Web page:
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24434Some more thoughts on being a seeker

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  • mahiruha_27
    Apr 1, 2010
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      Even though I have accepted a spiritual path, and have been walking along this path for many years, I still think of myself as a seeker. In other words, my spiritual life is not a finished product. Sri Chinmoy has written on every subject of the spiritual life; and the study and comprehension of his philosophy is a lifelong project. I am deeply attracted to Sri Chinmoy's writings. I come from the Jewish tradition, where the study of sacred scriptures is given great emphasis. This path suits my studious temperament very nicely.

      But being a seeker means that there is always something new to discover and fathom. Our Guru writes that we live in an ever-transcending universe; God is always transcending His own perfection.

      The following is an question and answer about this concept of God's ever-evolving and ever-transcending perfection:

      BILL P.: Was God perfect before He created the universe?

      SRI CHINMOY: Yes, God was perfect. But just as there is no end to our own perfection, even so there is no end to God's perfection. We use the term ever-transcending Beyond. God is constantly transcending Himself. God's perfection means the message of His own Self-transcendence. When you did not know how to play the piano, your goal, which was your idea of perfection, was just to strike the proper notes, and you were exceedingly glad when you knew how to strike the proper notes. After a few years, your perfection was knowing how to play a few pieces properly. Then your perfection was to be able to play some great masterpiece on the piano, and so on. In God's case also, He had the creation in His Vision, and now you see how His evolution is progressing slowly and steadily towards the Highest. Perfection is like that. When you have something, that is your perfection. Then you see the deficiency of what you have achieved, and you go farther beyond.

      From Sri Chinmoy's book "Perfection World" (http://www.srichinmoylibrary.com/books/0133/1/5)

      I think the Zen Buddhists hold that each second of our life is utterly unique. If we could appreciate the beauty and divinity of each second, we would always be happy, no matter what we may experience in the outer world. I think Sri Chinmoy's explanation of the ever-transcending Beyond corresponds to that philosophy. If we are always striving to go beyond ourselves, then we can always experience the freshness, ecstasy and thrill of a new journey.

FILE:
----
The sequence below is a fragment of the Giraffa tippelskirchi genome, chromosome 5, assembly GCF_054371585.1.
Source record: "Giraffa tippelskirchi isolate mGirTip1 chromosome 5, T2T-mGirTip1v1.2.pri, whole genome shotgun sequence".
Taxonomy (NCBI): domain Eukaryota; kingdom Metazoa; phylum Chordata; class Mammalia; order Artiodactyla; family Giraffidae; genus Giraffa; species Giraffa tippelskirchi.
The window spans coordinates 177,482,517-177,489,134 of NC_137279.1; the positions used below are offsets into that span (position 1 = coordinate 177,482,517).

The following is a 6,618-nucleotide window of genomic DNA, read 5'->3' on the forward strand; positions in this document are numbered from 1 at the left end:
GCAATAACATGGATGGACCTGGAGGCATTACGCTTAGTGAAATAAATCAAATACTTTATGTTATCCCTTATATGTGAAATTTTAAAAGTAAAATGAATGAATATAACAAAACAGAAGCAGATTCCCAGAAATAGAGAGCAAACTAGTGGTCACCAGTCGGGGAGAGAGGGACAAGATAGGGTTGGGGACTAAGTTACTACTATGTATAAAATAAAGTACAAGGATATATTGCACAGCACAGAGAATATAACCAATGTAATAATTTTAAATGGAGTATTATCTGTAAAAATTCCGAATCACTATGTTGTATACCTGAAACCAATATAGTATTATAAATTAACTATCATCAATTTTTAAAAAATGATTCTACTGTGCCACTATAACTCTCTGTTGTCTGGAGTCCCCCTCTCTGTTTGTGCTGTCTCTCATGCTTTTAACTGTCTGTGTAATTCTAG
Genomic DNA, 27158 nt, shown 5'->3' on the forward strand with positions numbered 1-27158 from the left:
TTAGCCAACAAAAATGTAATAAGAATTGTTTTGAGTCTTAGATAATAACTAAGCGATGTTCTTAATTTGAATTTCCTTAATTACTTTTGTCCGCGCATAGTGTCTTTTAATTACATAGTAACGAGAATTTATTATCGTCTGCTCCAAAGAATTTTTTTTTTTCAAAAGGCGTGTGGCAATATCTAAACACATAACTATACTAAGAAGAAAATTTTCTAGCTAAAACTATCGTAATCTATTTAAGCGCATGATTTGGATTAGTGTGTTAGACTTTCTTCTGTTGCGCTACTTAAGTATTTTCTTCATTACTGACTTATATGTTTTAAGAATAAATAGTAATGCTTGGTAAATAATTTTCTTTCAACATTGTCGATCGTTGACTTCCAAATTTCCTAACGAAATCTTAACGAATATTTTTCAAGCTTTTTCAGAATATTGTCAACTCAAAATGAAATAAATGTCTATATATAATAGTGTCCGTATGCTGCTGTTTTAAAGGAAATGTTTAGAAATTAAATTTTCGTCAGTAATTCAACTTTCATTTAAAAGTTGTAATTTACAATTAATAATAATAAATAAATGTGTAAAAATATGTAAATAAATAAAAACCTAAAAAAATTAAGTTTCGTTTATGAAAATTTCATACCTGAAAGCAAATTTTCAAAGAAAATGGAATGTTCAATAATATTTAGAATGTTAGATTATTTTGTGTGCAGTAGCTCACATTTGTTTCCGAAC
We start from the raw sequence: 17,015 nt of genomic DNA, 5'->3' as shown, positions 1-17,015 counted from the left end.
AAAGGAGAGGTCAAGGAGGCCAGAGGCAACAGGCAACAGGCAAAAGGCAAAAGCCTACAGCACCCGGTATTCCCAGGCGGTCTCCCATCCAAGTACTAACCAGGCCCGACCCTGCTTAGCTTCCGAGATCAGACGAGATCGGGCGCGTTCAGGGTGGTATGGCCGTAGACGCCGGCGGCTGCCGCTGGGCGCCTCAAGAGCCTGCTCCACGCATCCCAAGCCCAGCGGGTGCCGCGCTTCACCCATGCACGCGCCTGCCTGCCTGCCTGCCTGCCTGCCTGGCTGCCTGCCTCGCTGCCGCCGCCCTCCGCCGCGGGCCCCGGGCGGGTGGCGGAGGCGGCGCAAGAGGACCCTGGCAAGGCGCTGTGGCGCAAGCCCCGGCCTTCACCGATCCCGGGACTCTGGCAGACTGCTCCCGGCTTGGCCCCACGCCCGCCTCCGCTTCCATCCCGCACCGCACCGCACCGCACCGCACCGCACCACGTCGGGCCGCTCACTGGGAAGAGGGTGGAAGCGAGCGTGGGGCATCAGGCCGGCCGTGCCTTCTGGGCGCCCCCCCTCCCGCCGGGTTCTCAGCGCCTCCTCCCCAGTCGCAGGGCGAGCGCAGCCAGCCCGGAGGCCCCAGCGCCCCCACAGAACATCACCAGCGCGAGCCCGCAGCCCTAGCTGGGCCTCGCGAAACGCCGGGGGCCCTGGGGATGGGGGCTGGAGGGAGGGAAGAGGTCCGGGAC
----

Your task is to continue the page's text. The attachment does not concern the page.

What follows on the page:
I also like Sri Chinmoy's answer to a query about the difference between Eternity and Immortality.

      On page 19 of Sri Chinmoy Answers, part 37, Sri Chinmoy writes, "Eternity has no end, but from Eternity we do not get something concrete. Once something is done, in the course of Eternity it becomes almost immaterial. Immortality, on the other hand, is full of life-energy. While moving from mortality to Immortality, we are only creating and creating, whereas Eternity is stretched very long, but on the way it does not have the same kind of productivity. Eternity is very, very long and very spacious, but something illumining or fulfilling we cannot get from Eternity. The life-force that is there is not dynamic or productive…

      "So for me Immortality is more important than Eternity, because Immortality is producing, producing. Immortality has more joy and light in it. When we say `immortal', immediately something happens inside our heart…"

      Among his concluding remarks in this talk, I found the phrase, "My third eye perhaps cares more for Immortality…"

      I know nothing about how the third eye operates, but I find this phrase very interesting. It implies that the third eye has its own unique sense of discrimination and discernment. Spiritual Masters use the third eye to assess, absorb and appreciate higher realities like Eternity, Infinity and Immortality.

      When Sri Chinmoy delivers these kinds of talks, I feel deep humility and gratitude welling up inside my heart. What a privilege it is to be associated with a Master whose illumined understanding is so unique, so penetrating and so multifaceted.


      Sincerely,


      Mahiruha